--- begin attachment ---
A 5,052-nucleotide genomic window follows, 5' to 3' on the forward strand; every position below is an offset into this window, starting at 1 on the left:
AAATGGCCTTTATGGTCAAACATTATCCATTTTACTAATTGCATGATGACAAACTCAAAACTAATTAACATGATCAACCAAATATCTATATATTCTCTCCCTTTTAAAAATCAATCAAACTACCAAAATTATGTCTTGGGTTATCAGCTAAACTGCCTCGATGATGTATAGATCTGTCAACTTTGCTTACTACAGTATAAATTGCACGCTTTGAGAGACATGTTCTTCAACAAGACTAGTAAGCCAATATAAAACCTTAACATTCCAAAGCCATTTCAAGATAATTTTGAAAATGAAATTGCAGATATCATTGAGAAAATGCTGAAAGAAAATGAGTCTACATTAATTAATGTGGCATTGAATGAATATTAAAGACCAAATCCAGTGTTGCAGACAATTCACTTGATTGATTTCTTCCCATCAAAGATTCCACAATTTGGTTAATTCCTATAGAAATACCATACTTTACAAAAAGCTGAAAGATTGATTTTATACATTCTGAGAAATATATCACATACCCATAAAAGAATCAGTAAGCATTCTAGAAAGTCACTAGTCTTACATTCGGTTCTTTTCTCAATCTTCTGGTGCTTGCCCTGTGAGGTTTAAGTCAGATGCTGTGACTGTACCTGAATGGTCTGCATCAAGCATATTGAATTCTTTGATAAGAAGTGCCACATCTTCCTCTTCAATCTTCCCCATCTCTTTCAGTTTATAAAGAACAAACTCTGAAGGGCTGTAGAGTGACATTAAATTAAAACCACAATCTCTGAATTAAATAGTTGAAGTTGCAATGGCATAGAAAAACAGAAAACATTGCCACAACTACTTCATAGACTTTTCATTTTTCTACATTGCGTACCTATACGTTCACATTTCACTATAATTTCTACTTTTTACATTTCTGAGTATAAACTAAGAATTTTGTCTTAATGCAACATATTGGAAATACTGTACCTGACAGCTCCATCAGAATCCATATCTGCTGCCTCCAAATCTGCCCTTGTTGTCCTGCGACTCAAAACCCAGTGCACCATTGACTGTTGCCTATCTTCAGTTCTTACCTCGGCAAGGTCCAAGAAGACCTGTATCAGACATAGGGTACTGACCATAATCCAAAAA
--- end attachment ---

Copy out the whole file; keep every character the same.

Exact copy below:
A 5,052-nucleotide genomic window follows, 5' to 3' on the forward strand; every position below is an offset into this window, starting at 1 on the left:
AAATGGCCTTTATGGTCAAACATTATCCATTTTACTAATTGCATGATGACAAACTCAAAACTAATTAACATGATCAACCAAATATCTATATATTCTCTCCCTTTTAAAAATCAATCAAACTACCAAAATTATGTCTTGGGTTATCAGCTAAACTGCCTCGATGATGTATAGATCTGTCAACTTTGCTTACTACAGTATAAATTGCACGCTTTGAGAGACATGTTCTTCAACAAGACTAGTAAGCCAATATAAAACCTTAACATTCCAAAGCCATTTCAAGATAATTTTGAAAATGAAATTGCAGATATCATTGAGAAAATGCTGAAAGAAAATGAGTCTACATTAATTAATGTGGCATTGAATGAATATTAAAGACCAAATCCAGTGTTGCAGACAATTCACTTGATTGATTTCTTCCCATCAAAGATTCCACAATTTGGTTAATTCCTATAGAAATACCATACTTTACAAAAAGCTGAAAGATTGATTTTATACATTCTGAGAAATATATCACATACCCATAAAAGAATCAGTAAGCATTCTAGAAAGTCACTAGTCTTACATTCGGTTCTTTTCTCAATCTTCTGGTGCTTGCCCTGTGAGGTTTAAGTCAGATGCTGTGACTGTACCTGAATGGTCTGCATCAAGCATATTGAATTCTTTGATAAGAAGTGCCACATCTTCCTCTTCAATCTTCCCCATCTCTTTCAGTTTATAAAGAACAAACTCTGAAGGGCTGTAGAGTGACATTAAATTAAAACCACAATCTCTGAATTAAATAGTTGAAGTTGCAATGGCATAGAAAAACAGAAAACATTGCCACAACTACTTCATAGACTTTTCATTTTTCTACATTGCGTACCTATACGTTCACATTTCACTATAATTTCTACTTTTTACATTTCTGAGTATAAACTAAGAATTTTGTCTTAATGCAACATATTGGAAATACTGTACCTGACAGCTCCATCAGAATCCATATCTGCTGCCTCCAAATCTGCCCTTGTTGTCCTGCGACTCAAAACCCAGTGCACCATTGACTGTTGCCTATCTTCAGTTCTTACCTCGGCAAGGTCCAAGAAGACCTGTATCAGACATAGGGTACTGACCATAATCCAAAAA